Activists denounce Saudi decision to demolish poor neighborhoods in Jeddah
The Saudi government is accused of putting economic interests above the welfare of residents, many of whom are migrants from Yemen and Africa
By News Desk - January 29 2022

Rubble strewn on a street after authorities demolished several houses in the neighborhood of Kandara in Jeddah, Saudi Arabia on 29 December 2021. (Photo credit: Al-Mayadeen)

On 28 January, human rights activists in Saudi Arabia denounced a plan by authorities to demolish several neighborhoods in the resort of city of Jeddah to pave the way for infrastructure projects by Saudi Crown Prince Mohammed bin Salman (MbS).

Activists disclosed that the demolition of neighborhoods, that are predominantly occupied by migrants from Yemeni and African countries, will leave up to one million people homeless.

According to the activists, the demolitions, which started in late 2021, will see the neighborhoods of Gulail, Kandara, Al-Baghdadiya, Al-Karantinah, Hindawiya and others razed to the ground in order to make way for the construction of an opera house, a museum, a sports complex, and several other entertainment facilities under the so-called Vision 2030 propagated by the crown prince.

The Jeddah municipality claims that the decision to demolish the neighborhoods was made independently, and not as a result of pressure from MbS as alleged by the activists.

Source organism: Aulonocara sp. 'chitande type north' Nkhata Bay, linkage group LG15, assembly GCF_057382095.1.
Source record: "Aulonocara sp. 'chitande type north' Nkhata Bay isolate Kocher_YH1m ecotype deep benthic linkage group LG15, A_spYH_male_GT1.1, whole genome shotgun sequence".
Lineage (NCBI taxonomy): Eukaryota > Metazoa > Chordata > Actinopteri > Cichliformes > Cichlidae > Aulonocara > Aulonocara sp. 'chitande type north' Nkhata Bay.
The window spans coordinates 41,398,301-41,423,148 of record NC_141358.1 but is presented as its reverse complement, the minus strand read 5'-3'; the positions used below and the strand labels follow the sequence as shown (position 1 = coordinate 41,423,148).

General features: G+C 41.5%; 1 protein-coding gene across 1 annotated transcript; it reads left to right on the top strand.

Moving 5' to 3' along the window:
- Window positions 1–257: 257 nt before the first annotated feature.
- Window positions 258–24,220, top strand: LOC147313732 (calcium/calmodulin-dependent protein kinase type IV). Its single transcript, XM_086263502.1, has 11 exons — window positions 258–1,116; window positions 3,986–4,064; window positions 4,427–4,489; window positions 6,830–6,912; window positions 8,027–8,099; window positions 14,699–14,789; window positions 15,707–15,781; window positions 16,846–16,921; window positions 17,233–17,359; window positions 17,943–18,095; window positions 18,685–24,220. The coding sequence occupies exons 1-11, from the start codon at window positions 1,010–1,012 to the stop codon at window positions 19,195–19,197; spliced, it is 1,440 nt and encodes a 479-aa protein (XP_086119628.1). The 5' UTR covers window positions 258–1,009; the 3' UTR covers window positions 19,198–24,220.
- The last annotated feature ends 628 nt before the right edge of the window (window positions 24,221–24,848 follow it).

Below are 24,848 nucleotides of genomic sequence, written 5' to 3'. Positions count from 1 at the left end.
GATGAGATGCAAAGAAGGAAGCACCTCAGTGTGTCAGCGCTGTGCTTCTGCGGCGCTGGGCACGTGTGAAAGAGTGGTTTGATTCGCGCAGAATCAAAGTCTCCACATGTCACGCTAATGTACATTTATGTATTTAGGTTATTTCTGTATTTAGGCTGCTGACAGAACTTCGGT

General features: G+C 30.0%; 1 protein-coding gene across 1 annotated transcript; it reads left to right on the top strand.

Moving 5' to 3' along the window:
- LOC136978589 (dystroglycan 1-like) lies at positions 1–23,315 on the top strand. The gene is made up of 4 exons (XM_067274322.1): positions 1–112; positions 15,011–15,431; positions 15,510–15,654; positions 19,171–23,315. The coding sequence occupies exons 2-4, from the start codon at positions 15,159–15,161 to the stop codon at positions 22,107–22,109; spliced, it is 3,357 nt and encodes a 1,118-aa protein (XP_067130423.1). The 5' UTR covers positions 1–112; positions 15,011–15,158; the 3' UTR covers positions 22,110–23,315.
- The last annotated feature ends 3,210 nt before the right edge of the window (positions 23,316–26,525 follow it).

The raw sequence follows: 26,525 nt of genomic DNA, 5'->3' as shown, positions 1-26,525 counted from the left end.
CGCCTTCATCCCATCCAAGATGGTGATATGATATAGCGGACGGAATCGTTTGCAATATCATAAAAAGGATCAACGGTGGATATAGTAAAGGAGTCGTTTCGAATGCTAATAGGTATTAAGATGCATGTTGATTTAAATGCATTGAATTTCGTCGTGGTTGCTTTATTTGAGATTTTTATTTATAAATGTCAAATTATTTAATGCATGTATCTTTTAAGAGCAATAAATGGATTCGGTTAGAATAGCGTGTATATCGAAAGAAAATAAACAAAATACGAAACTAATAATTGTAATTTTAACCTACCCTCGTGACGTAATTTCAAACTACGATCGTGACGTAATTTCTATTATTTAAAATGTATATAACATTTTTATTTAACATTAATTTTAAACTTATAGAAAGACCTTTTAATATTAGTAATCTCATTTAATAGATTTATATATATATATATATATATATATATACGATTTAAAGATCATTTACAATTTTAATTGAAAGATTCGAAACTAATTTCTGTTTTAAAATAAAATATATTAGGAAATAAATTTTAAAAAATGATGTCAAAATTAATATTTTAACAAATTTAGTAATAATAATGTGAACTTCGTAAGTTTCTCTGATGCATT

The municipality said the reason for the demolition was due to rampant crime in the area and that buildings were constructed without following municipal guidelines. It also said that all residents whose houses are demolished will be compensated.

Stakeholders have, however, insisted that the order to raze down the neighborhoods came from Riyadh and that the compensation on offer by authorities to residents is less than one third of the value of their property.

Many have decried the fact that residents were not given ample time to find alternative accommodation. In some cases, they said,  they were given notice to vacate their homes within 48 hours.

In other instances, the municipality cut off utility services, such as water and electricity, to force residents to leave their homes.

Activists said it is unfortunate that people can be left homeless in a country that is endowed with abundant economic and natural resources.

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